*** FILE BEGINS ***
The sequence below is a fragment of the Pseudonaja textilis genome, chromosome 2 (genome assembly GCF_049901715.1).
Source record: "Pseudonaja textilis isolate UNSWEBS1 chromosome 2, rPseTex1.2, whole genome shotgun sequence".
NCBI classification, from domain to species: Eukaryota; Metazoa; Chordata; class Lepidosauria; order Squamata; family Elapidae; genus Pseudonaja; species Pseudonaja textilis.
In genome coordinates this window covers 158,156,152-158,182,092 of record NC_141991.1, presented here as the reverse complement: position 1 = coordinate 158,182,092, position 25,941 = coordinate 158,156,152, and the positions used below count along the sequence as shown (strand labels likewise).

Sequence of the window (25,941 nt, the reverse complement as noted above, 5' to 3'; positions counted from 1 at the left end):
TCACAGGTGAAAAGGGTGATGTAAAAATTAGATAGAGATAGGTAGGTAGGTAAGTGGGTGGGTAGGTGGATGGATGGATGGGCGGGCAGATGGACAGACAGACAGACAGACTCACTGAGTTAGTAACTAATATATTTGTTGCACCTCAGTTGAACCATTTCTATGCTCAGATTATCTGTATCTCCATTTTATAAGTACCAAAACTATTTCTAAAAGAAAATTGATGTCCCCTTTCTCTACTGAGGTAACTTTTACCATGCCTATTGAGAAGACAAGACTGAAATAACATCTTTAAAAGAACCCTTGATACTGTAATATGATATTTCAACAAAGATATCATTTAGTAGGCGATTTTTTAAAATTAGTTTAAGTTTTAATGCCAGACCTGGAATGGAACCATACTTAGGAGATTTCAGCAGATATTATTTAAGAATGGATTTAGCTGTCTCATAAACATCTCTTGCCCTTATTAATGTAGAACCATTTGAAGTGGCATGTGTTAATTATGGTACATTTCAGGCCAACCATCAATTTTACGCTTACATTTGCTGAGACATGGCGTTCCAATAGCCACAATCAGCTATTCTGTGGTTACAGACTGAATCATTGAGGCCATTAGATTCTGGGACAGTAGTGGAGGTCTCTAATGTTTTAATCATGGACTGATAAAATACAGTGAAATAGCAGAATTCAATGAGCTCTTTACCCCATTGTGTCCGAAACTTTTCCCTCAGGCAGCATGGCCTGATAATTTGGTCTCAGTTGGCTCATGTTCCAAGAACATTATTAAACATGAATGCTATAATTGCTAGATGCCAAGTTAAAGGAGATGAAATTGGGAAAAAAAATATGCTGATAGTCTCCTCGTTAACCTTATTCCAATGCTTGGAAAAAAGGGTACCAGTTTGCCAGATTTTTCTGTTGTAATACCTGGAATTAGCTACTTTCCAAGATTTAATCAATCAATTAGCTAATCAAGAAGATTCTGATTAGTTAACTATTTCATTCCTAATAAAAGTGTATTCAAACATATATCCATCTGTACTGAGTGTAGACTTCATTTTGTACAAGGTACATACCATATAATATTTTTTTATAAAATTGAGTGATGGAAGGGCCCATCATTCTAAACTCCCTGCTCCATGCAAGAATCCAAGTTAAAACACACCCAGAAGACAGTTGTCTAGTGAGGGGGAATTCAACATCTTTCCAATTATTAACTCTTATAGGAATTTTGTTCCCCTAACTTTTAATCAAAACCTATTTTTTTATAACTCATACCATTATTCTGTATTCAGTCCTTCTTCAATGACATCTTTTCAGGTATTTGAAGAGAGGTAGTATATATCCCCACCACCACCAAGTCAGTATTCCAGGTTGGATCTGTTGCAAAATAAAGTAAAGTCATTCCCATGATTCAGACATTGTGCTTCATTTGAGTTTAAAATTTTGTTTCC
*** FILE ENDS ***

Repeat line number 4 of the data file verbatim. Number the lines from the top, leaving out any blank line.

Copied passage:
In genome coordinates this window covers 158,156,152-158,182,092 of record NC_141991.1, presented here as the reverse complement: position 1 = coordinate 158,182,092, position 25,941 = coordinate 158,156,152, and the positions used below count along the sequence as shown (strand labels likewise).